Voice deepfakes are inkblots for consumers – they’re threats or entertainment
A recent marketing survey funded by a voice biometrics firm has found that a majority of respondents are concerned about the threat of deepfakes and voice clones.
The company, Pindrop, held a webinar to discuss the survey. Consumers surveyed were more likely to report feeling negative about voice cloning and deepfakes, but totals are not hugely lopsided. Synthedia performed the research.
Voice deepfakes can be detected with software, but the technology is still maturing, as Identt AI Technical Leader for Biometrics Piotr Kawa explained in another webinar to members of the EAB (European Association for Biometrics).
Consumers’ opinions are well-grounded, according to Pindrop webinar panelist Bret Kinsella, CEO and research director of trade publisher Voicebot.ai.
“The level of awareness (among consumers) is higher than I thought it’d be,” Kinsella said. Awareness is not the only insight from the survey that caught his eye.
Exactly 22.3 percent of consumer surveyed about deepfakes said they felt extremely positive about use of the software. And precisely 22.3 percent of people asked the same question said they felt extremely negative.
When surveyors asked consumers about voice clones as a concept, about 18.8 percent saw maximum upside. More people were extremely negative – 21.6 percent – about voice clones.
Among the positives some respondents saw in both voice clones and deepfakes was improved entertainment. Not surprisingly, people who were more concerned saw the negative possibility of impersonations and other problems.
Social media is where most people encounter doctored video and audio. In descending order: YouTube, Tik Tok, Instagram and Facebook. After that it’s movies and news publications.
Kinsella said that is a problem because it is harder to detect deepfakes and voice clones when someone is distracted.
This matches with research Kawa referred to, published back in 2021, that found only 80 percent of participants in a study were able to correctly identify the authenticity of content they were shown. Detection algorithms set on the same task were right 95 percent of the time. Subsequent studies are no more reassuring.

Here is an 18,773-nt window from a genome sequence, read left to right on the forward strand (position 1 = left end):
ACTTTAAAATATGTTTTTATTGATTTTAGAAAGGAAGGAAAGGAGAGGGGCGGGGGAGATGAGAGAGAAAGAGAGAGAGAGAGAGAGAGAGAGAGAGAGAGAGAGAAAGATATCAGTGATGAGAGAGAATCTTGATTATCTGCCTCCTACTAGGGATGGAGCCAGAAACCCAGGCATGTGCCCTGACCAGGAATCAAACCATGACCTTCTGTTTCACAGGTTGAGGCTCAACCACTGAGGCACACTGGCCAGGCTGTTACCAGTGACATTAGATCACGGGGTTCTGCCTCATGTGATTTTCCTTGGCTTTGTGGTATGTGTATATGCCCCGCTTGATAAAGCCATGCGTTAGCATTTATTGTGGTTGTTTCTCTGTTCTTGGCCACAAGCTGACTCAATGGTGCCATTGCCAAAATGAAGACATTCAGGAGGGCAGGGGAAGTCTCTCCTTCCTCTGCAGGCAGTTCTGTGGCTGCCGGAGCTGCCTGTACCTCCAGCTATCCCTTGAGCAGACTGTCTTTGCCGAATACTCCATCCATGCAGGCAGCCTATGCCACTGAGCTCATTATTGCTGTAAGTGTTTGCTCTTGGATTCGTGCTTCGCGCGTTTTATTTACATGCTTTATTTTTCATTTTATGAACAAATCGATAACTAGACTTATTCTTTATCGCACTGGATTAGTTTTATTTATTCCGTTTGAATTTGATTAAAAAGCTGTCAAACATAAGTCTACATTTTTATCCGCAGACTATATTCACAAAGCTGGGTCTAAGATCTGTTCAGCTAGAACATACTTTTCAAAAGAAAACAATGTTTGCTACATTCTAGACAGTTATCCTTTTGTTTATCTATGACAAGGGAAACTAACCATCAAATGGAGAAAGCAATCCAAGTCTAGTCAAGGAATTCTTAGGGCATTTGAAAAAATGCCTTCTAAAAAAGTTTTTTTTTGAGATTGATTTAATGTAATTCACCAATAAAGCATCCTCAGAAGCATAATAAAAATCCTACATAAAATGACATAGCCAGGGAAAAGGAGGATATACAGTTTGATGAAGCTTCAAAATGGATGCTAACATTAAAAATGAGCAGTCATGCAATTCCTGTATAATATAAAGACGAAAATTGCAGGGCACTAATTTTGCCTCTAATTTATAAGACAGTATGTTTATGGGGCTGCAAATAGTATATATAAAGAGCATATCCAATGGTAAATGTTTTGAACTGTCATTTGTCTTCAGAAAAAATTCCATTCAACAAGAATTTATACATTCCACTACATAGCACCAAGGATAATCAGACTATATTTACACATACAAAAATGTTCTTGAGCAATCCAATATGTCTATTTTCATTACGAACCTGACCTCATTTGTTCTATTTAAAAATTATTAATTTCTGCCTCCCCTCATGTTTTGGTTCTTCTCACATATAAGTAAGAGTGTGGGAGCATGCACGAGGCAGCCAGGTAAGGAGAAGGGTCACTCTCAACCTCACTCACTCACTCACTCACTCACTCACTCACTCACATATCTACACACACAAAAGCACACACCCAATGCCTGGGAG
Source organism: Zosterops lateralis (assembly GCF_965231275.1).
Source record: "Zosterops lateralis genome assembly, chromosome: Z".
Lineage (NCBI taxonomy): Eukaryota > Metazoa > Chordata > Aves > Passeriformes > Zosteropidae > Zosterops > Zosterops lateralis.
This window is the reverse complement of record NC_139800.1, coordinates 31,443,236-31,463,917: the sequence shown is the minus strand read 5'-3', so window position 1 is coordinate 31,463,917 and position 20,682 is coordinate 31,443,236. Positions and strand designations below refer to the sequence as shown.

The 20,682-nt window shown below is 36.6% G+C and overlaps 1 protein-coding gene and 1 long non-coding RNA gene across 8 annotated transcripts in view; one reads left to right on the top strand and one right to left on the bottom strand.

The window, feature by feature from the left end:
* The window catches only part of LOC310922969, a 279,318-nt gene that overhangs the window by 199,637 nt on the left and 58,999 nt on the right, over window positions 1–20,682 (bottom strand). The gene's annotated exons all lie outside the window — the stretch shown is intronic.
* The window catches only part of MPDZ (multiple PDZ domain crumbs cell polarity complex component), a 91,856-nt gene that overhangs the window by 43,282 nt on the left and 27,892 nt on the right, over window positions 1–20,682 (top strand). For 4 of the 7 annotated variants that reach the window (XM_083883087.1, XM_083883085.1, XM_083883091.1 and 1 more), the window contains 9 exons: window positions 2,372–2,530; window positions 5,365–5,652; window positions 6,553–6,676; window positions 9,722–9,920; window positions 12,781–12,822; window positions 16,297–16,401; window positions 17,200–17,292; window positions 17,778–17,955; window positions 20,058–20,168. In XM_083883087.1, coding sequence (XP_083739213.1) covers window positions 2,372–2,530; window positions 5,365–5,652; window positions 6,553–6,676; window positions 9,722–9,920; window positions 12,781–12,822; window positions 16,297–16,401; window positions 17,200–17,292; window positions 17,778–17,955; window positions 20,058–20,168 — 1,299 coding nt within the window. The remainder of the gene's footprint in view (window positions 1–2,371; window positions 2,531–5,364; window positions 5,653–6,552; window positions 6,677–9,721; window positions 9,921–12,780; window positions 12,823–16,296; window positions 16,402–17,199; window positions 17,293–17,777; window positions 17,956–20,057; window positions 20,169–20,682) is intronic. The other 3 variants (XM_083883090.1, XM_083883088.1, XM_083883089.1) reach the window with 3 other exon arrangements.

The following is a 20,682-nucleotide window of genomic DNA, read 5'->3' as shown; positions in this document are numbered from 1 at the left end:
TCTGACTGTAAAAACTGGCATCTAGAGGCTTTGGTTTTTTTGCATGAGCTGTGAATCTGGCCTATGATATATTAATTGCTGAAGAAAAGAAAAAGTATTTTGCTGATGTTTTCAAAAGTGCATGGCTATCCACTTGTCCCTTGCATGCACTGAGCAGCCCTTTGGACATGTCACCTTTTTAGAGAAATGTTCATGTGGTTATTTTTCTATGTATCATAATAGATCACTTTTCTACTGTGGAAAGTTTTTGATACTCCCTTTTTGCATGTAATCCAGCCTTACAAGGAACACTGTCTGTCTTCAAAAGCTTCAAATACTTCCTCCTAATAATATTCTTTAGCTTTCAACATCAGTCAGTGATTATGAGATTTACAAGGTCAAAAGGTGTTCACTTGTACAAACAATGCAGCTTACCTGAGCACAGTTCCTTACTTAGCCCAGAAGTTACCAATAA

Building resources to meet generalizing challenges
Kawa began the latest EAB lunch talk with an overview of speech synthesis, and the impact generative AI has had on the field. A variety of commercial SaaS and open-source tools for speech synthesis are now widely available, making it “pretty easy” to synthesize speech, according to Kawa.
He differentiated between text-to-speech (TTS) and voice conversion, in which one person is made to sound like another. Either can be used to carry out audio deepfake attacks.
Deepfake detection methods today mostly relying on deep learning algorithms developed by biometrics researchers and are mostly based on finding artefacts left by synthetic speech algorithms. Kawa lists over a dozen, divided between models based on raw audio, front-end based models, algorithmic front-ends and embedding-based front ends for self-supervised learning.
The number of datasets to train them on has also increased rapidly, particularly over the last two years, according to Kawa.
Audio deepfake detection faces a major challenge in generalization. Kawa demonstrated how models tend to do a good job of detecting deepfakes that are created using the same techniques as the dataset the detection model was trained on. For those made with different techniques, however, performance is poor.
Larger training databases that include deepfakes made with various techniques, along with data augmentation techniques, can improve the detection results, but introducing variables like more background noise can make fakes more difficult to detect.
Kawa concluded with a review of open problems in deepfake detection, including generalization and creating models that can run quickly on consumer-grade electronics.